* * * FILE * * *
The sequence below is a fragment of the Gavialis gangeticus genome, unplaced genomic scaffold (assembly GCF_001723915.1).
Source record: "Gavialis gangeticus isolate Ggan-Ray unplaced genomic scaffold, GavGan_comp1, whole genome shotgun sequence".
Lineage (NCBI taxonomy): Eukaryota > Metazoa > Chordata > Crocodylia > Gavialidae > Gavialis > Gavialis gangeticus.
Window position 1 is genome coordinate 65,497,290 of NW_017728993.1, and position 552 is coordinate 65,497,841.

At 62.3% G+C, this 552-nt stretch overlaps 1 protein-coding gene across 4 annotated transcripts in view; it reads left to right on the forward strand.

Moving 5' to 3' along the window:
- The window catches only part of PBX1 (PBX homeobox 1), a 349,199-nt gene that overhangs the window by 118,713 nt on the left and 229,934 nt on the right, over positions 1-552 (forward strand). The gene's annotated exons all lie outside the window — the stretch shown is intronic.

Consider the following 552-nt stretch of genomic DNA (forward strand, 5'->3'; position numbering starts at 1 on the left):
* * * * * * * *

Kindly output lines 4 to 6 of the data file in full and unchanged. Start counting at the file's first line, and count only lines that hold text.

Window position 1 is genome coordinate 65,497,290 of NW_017728993.1, and position 552 is coordinate 65,497,841.

At 62.3% G+C, this 552-nt stretch overlaps 1 protein-coding gene across 4 annotated transcripts in view; it reads left to right on the forward strand.

Moving 5' to 3' along the window: